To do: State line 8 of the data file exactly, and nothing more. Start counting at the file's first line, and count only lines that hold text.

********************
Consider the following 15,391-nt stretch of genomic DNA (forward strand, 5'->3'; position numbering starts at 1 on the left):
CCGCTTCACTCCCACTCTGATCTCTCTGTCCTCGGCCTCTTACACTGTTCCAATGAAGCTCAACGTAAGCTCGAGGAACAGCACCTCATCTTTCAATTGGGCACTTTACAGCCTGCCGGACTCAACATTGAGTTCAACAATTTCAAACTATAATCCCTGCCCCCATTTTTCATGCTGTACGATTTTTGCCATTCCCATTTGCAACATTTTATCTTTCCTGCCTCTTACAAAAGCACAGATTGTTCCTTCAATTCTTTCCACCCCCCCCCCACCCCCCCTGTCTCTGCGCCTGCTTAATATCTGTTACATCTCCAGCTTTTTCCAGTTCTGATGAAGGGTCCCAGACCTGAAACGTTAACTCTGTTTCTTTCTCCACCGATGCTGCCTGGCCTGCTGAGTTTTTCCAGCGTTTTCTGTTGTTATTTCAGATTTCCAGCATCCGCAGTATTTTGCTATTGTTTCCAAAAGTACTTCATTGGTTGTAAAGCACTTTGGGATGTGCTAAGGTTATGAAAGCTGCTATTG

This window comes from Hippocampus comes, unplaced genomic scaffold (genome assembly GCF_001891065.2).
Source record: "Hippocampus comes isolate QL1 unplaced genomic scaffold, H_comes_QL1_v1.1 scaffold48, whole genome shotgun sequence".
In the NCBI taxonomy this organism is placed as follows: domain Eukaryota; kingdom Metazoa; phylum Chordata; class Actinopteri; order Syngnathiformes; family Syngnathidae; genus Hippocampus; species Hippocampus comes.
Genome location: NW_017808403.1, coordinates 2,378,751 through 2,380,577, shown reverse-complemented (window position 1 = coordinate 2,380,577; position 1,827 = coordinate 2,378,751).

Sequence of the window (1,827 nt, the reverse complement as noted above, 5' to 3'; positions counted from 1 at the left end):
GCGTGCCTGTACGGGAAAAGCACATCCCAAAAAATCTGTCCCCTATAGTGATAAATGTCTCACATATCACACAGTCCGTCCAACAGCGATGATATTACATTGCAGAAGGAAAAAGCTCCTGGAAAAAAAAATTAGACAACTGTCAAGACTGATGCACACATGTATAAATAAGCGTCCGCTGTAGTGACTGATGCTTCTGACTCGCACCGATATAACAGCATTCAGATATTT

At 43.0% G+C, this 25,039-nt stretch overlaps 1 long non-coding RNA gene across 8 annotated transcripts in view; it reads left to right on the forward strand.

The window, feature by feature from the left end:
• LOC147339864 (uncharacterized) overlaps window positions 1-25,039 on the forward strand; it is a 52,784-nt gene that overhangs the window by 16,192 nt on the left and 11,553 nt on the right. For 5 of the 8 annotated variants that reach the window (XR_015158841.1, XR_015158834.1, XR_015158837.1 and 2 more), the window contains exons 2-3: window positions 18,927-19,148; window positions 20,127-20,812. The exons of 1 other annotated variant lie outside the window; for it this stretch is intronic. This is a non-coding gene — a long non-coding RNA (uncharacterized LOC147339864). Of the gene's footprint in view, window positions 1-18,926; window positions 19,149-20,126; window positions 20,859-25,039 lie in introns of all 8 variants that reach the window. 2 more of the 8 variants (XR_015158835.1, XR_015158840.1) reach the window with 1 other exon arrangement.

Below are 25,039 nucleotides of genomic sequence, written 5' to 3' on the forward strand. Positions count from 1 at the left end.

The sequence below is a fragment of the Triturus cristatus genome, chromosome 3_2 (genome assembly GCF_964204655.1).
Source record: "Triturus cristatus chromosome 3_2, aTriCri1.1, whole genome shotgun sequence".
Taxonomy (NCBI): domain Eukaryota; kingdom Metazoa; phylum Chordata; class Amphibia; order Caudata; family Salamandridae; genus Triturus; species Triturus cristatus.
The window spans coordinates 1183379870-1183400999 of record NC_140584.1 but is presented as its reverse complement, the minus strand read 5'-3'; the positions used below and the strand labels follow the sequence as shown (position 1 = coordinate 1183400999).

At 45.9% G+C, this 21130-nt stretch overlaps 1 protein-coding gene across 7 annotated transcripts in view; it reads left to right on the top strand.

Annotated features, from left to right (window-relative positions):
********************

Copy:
GCGTGCCTGTACGGGAAAAGCACATCCCAAAAAATCTGTCCCCTATAGTGATAAATGTCTCACATATCACACAGTCCGTCCAACAGCGATGATATTACATTGCAGAAGGAAAAAGCTCCTGGAAAAAAAAATTAGACAACTGTCAAGACTGATGCACACATGTATAAATAAGCGTCCGCTGTAGTGACTGATGCTTCTGACTCGCACCGATATAACAGCATTCAGATATTT